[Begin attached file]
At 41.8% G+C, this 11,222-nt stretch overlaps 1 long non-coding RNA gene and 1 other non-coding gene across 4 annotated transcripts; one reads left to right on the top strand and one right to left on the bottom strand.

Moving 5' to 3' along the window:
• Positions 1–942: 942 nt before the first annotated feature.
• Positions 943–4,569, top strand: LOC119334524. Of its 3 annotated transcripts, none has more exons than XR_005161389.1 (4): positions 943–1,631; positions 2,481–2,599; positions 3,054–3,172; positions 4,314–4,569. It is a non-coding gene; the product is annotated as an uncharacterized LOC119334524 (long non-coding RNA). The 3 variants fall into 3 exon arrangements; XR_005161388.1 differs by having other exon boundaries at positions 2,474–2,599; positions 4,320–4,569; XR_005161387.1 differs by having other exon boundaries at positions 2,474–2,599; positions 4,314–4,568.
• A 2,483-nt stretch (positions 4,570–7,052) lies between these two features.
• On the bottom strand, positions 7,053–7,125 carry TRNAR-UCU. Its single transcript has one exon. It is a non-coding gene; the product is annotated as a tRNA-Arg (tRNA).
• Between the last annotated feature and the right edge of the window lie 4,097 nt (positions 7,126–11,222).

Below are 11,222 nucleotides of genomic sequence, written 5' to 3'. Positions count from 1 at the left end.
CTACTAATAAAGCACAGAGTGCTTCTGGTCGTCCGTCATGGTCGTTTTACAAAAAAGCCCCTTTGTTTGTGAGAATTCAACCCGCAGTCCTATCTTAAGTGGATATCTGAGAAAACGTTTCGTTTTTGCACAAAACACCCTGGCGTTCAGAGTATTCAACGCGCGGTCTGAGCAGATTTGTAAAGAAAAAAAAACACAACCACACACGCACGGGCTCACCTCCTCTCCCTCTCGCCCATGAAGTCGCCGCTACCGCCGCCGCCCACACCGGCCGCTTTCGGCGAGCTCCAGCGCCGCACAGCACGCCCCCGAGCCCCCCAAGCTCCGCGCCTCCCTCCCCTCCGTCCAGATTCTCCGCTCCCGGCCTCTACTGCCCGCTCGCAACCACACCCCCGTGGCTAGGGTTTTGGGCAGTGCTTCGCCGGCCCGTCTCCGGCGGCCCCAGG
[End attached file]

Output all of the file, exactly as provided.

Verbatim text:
At 41.8% G+C, this 11,222-nt stretch overlaps 1 long non-coding RNA gene and 1 other non-coding gene across 4 annotated transcripts; one reads left to right on the top strand and one right to left on the bottom strand.

Moving 5' to 3' along the window:
• Positions 1–942: 942 nt before the first annotated feature.
• Positions 943–4,569, top strand: LOC119334524. Of its 3 annotated transcripts, none has more exons than XR_005161389.1 (4): positions 943–1,631; positions 2,481–2,599; positions 3,054–3,172; positions 4,314–4,569. It is a non-coding gene; the product is annotated as an uncharacterized LOC119334524 (long non-coding RNA). The 3 variants fall into 3 exon arrangements; XR_005161388.1 differs by having other exon boundaries at positions 2,474–2,599; positions 4,320–4,569; XR_005161387.1 differs by having other exon boundaries at positions 2,474–2,599; positions 4,314–4,568.
• A 2,483-nt stretch (positions 4,570–7,052) lies between these two features.
• On the bottom strand, positions 7,053–7,125 carry TRNAR-UCU. Its single transcript has one exon. It is a non-coding gene; the product is annotated as a tRNA-Arg (tRNA).
• Between the last annotated feature and the right edge of the window lie 4,097 nt (positions 7,126–11,222).

Below are 11,222 nucleotides of genomic sequence, written 5' to 3'. Positions count from 1 at the left end.
CTACTAATAAAGCACAGAGTGCTTCTGGTCGTCCGTCATGGTCGTTTTACAAAAAAGCCCCTTTGTTTGTGAGAATTCAACCCGCAGTCCTATCTTAAGTGGATATCTGAGAAAACGTTTCGTTTTTGCACAAAACACCCTGGCGTTCAGAGTATTCAACGCGCGGTCTGAGCAGATTTGTAAAGAAAAAAAAACACAACCACACACGCACGGGCTCACCTCCTCTCCCTCTCGCCCATGAAGTCGCCGCTACCGCCGCCGCCCACACCGGCCGCTTTCGGCGAGCTCCAGCGCCGCACAGCACGCCCCCGAGCCCCCCAAGCTCCGCGCCTCCCTCCCCTCCGTCCAGATTCTCCGCTCCCGGCCTCTACTGCCCGCTCGCAACCACACCCCCGTGGCTAGGGTTTTGGGCAGTGCTTCGCCGGCCCGTCTCCGGCGGCCCCAGG